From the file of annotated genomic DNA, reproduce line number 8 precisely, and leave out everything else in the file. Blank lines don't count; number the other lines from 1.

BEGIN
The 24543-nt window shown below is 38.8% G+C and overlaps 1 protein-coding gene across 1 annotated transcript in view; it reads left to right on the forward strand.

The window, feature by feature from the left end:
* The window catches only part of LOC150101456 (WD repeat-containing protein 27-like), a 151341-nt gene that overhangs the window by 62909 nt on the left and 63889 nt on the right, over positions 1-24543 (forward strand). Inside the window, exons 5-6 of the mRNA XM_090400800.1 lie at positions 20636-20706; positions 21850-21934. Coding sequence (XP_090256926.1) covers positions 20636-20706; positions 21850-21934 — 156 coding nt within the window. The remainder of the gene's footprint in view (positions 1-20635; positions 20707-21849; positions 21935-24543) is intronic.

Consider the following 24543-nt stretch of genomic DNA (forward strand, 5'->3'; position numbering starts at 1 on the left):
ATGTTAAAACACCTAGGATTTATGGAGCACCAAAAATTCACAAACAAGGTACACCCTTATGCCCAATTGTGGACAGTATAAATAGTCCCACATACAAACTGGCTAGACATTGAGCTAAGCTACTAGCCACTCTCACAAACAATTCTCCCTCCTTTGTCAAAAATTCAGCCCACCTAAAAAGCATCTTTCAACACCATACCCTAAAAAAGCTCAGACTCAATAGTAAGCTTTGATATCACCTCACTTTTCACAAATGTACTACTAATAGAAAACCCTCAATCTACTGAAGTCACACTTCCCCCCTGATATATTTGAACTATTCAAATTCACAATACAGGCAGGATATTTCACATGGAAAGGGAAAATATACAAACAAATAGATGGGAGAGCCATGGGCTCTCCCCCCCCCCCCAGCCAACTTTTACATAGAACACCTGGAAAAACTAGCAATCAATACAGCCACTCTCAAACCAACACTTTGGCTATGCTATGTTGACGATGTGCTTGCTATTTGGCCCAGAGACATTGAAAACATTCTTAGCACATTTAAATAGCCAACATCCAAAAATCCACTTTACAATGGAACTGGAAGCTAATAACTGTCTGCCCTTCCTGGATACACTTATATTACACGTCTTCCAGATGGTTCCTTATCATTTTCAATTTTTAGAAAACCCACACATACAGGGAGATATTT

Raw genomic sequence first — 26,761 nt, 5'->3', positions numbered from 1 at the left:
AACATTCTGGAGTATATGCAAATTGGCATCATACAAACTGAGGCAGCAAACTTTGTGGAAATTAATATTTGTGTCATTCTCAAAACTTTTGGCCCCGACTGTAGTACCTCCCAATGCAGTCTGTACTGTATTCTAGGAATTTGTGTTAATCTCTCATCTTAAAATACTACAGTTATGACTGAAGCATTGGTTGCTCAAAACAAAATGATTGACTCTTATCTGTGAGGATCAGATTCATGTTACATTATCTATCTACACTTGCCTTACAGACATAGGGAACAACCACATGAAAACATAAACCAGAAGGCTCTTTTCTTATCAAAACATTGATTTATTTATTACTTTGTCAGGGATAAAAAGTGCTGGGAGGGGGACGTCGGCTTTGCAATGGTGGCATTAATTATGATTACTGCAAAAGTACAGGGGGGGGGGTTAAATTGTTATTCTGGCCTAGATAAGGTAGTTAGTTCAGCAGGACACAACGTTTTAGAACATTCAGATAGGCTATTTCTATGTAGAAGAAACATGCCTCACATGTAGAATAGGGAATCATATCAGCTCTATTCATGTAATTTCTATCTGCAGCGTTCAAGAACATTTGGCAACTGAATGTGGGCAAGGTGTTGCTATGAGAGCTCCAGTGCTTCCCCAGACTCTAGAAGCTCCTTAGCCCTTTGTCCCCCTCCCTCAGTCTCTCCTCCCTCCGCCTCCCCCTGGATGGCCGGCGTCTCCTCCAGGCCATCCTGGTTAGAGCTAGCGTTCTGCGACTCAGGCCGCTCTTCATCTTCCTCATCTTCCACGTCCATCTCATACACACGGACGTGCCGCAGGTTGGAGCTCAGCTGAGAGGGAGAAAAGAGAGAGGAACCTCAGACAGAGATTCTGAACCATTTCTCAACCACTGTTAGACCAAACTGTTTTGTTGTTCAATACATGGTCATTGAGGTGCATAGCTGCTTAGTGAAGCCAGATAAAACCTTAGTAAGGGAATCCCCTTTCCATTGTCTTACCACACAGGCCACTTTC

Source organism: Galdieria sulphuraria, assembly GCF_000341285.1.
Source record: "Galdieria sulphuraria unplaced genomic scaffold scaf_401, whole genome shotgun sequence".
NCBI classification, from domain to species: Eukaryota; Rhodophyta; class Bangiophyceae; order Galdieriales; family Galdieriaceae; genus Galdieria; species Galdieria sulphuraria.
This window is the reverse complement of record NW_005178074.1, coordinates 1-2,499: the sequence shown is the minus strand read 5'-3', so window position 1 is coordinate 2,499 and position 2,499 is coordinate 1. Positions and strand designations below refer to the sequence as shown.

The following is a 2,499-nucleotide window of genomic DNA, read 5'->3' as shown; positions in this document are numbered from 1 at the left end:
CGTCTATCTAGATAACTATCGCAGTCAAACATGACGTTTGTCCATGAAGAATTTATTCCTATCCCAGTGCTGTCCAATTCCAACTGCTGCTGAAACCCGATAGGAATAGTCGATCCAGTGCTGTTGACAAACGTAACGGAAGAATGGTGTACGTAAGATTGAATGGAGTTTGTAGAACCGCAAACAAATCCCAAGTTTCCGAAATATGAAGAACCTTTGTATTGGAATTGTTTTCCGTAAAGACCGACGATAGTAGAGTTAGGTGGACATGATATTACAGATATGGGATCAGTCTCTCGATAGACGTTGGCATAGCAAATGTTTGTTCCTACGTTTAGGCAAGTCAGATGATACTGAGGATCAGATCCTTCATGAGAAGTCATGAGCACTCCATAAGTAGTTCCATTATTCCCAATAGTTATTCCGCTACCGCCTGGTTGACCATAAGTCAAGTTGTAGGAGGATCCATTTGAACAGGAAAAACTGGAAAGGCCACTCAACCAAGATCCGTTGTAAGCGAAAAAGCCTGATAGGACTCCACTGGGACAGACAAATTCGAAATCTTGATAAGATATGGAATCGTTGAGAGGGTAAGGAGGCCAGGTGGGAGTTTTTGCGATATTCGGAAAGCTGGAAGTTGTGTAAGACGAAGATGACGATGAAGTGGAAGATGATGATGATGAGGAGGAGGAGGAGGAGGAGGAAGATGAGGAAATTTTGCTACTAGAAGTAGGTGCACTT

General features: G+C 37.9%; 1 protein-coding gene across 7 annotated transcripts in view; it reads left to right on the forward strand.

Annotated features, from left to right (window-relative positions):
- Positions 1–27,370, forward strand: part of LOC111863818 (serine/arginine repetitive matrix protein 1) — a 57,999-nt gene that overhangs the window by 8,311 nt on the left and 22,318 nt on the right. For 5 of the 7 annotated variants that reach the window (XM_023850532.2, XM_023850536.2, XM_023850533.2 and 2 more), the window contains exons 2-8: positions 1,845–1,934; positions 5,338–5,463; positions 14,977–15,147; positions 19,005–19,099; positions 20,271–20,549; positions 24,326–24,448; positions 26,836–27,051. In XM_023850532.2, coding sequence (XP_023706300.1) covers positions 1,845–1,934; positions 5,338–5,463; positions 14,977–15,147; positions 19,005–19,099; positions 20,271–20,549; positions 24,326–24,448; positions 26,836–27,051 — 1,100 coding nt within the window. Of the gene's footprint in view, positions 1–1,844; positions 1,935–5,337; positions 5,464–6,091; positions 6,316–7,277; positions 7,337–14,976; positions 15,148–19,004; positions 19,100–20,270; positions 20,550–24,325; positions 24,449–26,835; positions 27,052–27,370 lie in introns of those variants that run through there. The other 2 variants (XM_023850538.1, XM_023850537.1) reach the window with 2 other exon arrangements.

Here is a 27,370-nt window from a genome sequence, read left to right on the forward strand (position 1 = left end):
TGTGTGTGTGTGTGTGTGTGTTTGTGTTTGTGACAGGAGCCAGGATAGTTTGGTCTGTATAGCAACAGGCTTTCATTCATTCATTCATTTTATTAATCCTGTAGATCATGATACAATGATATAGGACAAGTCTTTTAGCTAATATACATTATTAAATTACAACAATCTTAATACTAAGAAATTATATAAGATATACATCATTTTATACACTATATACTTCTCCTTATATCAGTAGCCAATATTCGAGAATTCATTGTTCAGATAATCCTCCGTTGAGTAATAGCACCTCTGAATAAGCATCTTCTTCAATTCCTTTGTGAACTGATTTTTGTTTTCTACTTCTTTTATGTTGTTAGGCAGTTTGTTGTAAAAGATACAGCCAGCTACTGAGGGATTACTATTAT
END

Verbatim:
Source organism: Galdieria sulphuraria, assembly GCF_000341285.1.